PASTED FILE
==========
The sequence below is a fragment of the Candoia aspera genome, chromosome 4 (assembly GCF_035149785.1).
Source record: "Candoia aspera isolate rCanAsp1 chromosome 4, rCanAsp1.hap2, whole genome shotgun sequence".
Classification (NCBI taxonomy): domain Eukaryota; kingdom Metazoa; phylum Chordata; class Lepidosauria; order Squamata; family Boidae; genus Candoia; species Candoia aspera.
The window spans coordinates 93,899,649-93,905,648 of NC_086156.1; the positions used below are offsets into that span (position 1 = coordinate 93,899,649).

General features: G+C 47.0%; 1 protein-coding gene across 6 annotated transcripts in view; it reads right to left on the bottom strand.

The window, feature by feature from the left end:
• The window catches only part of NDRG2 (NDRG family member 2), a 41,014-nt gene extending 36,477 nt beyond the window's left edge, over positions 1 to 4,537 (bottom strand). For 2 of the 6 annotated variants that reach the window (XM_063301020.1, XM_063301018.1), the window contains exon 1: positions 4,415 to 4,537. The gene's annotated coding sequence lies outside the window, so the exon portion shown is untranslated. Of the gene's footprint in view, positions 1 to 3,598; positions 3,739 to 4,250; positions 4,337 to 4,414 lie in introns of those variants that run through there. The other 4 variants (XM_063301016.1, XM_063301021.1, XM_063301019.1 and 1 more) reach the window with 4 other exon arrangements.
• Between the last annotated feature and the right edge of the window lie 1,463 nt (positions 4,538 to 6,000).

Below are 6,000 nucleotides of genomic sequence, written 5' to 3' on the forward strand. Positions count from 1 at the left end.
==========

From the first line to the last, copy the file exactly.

The sequence below is a fragment of the Candoia aspera genome, chromosome 4 (assembly GCF_035149785.1).
Source record: "Candoia aspera isolate rCanAsp1 chromosome 4, rCanAsp1.hap2, whole genome shotgun sequence".
Classification (NCBI taxonomy): domain Eukaryota; kingdom Metazoa; phylum Chordata; class Lepidosauria; order Squamata; family Boidae; genus Candoia; species Candoia aspera.
The window spans coordinates 93,899,649-93,905,648 of NC_086156.1; the positions used below are offsets into that span (position 1 = coordinate 93,899,649).

General features: G+C 47.0%; 1 protein-coding gene across 6 annotated transcripts in view; it reads right to left on the bottom strand.

The window, feature by feature from the left end:
• The window catches only part of NDRG2 (NDRG family member 2), a 41,014-nt gene extending 36,477 nt beyond the window's left edge, over positions 1 to 4,537 (bottom strand). For 2 of the 6 annotated variants that reach the window (XM_063301020.1, XM_063301018.1), the window contains exon 1: positions 4,415 to 4,537. The gene's annotated coding sequence lies outside the window, so the exon portion shown is untranslated. Of the gene's footprint in view, positions 1 to 3,598; positions 3,739 to 4,250; positions 4,337 to 4,414 lie in introns of those variants that run through there. The other 4 variants (XM_063301016.1, XM_063301021.1, XM_063301019.1 and 1 more) reach the window with 4 other exon arrangements.
• Between the last annotated feature and the right edge of the window lie 1,463 nt (positions 4,538 to 6,000).

Below are 6,000 nucleotides of genomic sequence, written 5' to 3' on the forward strand. Positions count from 1 at the left end.